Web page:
Leafhopper Farm’s laying flock reaches 30 birds. Another 13 chicks will soon join their older sisters in the hen house. As temperatures drop to below freezing and light begins to vanish as early as 4:30pm, egg production is down. Today only 10 eggs came from next boxed that only a month ago offered a solid two dozen. There’s also potential rodent issues still haunting the old coop. The cats have wrecked 4 rats that were confirmed exterminations. There are still signs of rats, and they might be taking eggs.
The health of this flock is good, with no feather loss, picking, or other illness. Their diet is dominated by Scratch and Peck Organic Layer Feed. The birds also get kitchen scraps and leftover bread from a local senior center. Rotational grazing offered all these ladies and their rooster protector, Black Jack, fresh greens and outdoor freedom on most days, with rainwater for drinking, and bug bonuses from the meal-worm growing operation from time to time.
The diversity of Leafhopper’s flock is noticeable; egg verities are also reflective of these colorful genetic traits. Note in the picture above, the black hens with dark brown, almost red looking manes. There are four lined up clearly off Black Jack’s left shoulder. The two hens closer to him are Copper Marans, and the two further back to the right (side by side) are hybrid gals from the farm flock with Ayam Cemani roosters. The black faces of the farm flock bred hens tells me who the father’s are.
Here we see rooster genetics at work; the red male on left has some typical maran coloration (his red saddle feathers are so beautiful!) The blue legs say Americana genetics are present. Black iridescent green tail feathers and the darker face are aspects of the Cemani genes. Those are reflected again in the white male on the far right of the photo above. He has blue legs, dark face, and even a darkening comb, unlike his brother to the left who sports red comb and light legs like his mother, most likely a bardrock. Big Comb, our other breeding Ayam Cemani rooster, shows off the black genes of his breed. Even his comb is a little more red in pigment than ideal.
The upcoming chick group is full of black genes, and I look forward to seeing more of this pattern in future batches of incubated chicks from Leafhopper eggs. The young flock who will be pullets by next spring and in full production with the rest of the flock by next summer, putting the laying hen count to over 40! That’s a milestone from the original 12 ladies purchased from feed stores in the area in 2014.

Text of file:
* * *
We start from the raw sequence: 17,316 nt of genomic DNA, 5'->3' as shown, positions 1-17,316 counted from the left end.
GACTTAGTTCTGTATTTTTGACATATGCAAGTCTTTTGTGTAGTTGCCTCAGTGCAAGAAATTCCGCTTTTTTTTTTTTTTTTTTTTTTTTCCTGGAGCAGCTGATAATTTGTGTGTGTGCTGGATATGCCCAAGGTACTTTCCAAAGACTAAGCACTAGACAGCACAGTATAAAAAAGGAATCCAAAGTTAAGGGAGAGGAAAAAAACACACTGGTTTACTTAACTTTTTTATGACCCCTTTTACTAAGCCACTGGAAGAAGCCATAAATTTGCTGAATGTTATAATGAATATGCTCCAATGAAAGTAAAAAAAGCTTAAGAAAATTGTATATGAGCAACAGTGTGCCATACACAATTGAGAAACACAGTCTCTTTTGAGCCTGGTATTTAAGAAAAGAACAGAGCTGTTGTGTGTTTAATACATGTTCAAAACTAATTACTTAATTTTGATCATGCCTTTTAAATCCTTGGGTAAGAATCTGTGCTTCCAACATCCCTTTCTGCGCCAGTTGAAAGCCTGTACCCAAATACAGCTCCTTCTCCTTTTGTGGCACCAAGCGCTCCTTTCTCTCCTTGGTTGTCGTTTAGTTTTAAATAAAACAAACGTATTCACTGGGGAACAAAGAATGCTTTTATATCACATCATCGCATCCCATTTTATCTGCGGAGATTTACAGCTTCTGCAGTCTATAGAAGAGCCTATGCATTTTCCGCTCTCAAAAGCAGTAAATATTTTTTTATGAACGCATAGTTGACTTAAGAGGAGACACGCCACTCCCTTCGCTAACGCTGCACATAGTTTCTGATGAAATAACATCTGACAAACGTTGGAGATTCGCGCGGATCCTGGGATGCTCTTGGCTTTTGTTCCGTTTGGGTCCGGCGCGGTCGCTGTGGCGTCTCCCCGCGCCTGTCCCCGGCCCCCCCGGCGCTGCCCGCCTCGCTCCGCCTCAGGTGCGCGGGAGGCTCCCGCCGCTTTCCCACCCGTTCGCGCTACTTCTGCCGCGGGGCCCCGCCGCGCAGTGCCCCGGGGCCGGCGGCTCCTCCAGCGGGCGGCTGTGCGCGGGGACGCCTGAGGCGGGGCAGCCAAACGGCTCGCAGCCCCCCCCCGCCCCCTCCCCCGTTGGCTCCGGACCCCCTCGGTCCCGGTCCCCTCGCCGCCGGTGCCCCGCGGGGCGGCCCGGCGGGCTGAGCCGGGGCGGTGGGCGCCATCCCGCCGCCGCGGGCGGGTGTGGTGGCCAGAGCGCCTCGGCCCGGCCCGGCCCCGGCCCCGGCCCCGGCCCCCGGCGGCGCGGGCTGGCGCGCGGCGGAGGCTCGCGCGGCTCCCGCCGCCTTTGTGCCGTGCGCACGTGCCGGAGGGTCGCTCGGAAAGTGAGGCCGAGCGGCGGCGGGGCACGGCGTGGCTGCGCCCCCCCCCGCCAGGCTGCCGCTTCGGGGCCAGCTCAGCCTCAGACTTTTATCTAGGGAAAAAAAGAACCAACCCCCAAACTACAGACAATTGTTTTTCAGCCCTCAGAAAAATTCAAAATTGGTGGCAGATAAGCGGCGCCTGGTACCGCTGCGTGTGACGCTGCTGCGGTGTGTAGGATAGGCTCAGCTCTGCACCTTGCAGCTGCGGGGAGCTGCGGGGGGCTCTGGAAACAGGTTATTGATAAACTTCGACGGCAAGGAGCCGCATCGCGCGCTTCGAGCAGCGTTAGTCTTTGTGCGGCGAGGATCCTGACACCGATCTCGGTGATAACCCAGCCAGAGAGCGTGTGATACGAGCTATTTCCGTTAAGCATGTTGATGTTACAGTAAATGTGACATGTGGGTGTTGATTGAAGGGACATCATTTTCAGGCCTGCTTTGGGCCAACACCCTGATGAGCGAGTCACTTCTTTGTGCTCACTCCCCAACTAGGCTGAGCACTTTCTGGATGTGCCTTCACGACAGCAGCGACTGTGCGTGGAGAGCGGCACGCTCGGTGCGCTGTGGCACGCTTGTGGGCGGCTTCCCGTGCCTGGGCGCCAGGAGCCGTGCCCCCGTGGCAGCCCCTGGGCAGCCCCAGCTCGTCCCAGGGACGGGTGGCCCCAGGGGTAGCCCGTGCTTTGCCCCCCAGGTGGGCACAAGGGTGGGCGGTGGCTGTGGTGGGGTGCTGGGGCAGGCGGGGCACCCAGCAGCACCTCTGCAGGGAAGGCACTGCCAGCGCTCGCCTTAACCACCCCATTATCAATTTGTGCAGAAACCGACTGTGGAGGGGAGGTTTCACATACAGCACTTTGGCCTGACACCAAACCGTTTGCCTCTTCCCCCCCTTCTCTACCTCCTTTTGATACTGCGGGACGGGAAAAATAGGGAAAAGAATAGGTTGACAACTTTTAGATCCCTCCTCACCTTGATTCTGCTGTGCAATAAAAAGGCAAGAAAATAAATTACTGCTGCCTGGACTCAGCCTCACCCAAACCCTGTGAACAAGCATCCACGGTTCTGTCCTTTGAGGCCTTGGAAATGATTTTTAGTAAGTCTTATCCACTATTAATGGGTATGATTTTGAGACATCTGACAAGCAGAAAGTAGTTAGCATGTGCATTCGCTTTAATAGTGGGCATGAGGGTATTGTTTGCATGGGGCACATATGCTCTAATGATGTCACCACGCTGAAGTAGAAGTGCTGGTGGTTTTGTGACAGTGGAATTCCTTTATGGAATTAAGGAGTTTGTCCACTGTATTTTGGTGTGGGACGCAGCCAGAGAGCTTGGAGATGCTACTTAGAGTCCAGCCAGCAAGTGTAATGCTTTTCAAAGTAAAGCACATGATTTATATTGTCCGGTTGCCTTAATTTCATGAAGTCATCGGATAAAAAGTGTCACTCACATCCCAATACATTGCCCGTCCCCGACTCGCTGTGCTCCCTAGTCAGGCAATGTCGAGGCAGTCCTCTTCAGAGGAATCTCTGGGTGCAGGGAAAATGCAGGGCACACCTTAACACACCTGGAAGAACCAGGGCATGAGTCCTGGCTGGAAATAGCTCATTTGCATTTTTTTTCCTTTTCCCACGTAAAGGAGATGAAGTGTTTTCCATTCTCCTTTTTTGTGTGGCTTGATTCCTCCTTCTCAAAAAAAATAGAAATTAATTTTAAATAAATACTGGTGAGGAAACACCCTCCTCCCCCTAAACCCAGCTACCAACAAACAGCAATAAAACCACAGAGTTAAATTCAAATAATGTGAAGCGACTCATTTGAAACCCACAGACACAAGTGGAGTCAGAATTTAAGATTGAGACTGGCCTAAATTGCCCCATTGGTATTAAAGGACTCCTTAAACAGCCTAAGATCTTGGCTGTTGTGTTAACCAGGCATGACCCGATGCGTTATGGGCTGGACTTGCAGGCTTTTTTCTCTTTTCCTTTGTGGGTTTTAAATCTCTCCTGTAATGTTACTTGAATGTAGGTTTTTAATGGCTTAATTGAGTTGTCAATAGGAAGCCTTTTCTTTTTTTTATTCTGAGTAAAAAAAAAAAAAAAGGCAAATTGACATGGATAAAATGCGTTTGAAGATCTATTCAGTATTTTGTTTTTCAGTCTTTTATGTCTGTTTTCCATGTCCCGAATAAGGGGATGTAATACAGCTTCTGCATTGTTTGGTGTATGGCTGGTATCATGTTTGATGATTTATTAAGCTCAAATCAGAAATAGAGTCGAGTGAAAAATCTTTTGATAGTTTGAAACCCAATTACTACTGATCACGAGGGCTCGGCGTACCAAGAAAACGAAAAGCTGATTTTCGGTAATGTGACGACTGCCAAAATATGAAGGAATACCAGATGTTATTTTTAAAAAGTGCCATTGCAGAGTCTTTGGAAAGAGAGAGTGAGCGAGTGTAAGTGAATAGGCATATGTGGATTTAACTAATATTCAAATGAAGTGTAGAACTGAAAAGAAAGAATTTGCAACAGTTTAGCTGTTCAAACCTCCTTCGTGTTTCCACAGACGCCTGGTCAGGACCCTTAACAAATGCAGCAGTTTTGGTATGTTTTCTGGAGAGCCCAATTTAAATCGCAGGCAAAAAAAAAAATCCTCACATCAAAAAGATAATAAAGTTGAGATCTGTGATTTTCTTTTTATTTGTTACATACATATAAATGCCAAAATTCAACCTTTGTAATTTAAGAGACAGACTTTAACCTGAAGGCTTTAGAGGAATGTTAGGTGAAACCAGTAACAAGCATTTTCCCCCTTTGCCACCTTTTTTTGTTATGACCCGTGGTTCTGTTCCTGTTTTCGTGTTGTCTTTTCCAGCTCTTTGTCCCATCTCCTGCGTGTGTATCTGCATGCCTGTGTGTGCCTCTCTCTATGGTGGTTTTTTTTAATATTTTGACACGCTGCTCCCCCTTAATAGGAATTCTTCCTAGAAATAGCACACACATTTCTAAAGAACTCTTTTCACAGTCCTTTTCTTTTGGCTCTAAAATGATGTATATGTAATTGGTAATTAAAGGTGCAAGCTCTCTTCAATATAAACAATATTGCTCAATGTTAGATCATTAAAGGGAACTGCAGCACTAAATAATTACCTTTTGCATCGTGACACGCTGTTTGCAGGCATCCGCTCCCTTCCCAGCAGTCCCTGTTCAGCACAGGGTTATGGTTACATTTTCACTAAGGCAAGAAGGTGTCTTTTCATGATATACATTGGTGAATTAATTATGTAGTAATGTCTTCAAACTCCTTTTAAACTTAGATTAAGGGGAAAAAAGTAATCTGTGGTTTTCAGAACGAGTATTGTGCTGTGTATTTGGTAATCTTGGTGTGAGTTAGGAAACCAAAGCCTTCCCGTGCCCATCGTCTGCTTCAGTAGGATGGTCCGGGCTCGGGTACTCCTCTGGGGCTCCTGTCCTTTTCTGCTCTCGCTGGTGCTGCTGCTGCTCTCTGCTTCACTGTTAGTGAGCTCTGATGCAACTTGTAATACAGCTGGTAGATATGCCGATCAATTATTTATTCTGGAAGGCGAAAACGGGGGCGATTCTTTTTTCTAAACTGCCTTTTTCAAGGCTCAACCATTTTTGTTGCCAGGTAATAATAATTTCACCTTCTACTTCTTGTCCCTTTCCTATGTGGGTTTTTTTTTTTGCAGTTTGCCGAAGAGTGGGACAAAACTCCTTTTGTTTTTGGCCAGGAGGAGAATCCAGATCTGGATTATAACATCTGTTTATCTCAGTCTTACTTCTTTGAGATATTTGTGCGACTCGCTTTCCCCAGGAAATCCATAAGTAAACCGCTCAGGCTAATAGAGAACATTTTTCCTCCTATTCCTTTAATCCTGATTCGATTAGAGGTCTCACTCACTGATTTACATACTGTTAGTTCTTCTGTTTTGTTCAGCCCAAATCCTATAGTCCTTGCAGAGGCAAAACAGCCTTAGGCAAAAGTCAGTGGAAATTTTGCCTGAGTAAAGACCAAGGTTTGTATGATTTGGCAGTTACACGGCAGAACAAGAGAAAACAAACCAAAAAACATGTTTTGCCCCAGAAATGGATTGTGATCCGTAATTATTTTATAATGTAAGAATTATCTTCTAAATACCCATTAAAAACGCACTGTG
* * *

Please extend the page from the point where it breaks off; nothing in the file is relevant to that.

This flock has grown into a fine collection of active layers. In another five years, Leafhopper hopes to have a strong Ayam Cemani dominated flock with diverse egg colors still cultivated through annually obtained hens with breed specific characters outside Ayam Cemani roots. Some preferred breeds include:
Rhode Island Red– great layers, cold hardy, good “scratch action” in yard-they go for things on the ground and scavenge
Buff Orphington– wonderful brood hens-they sit on nests and incubate eggs/brood chicks *does not mean they are good mothers too, prolific layer of cream colored eggs, larger birds make larger eggs, cold hardy, *does eat more, prefers inside eating (less scratch action on the pasture)
Ameraucana– blue eggs (crossed with white layer and you get olive), cold hardy, good scratching action,a little high strung, good layers, *they can be more feral and try to brood in hidden nests during warmer months -> frustrating!
Speckled Sussex– cream eggs, prolific layer, calm domineer, excellent scratch action, good brooder (maybe too good) *hen will not stop brooding through the summer- put her to work!
Lacey Wyandotte– great all-around duel purpose breed, excellent egg laying, big bird-big egg but eats more, docile and calm
There are many other genetics we’ll try with the Cemani genetics in the Leafhopper Farm layer flock. It’s so much fun to learn about chickens and the strategy to breeding good, home-stock hens and healthy future generations of chickens which work well in our landscape and adapt to the needs of the farm. Without these hens, there would be a severe lack of eggs for eating, meat for soup making, kitchen scrap enjoying, bug gleaning, and fertility of the soil creating. Chickens are an easy, and very cost effective way to introduce livestock to your land, while keeping a low impact on the ecosystem. Leafhopper Farm will continue to use chickens as a major animal system of the permaculture practices and productive stewardship to improve economy and ecology.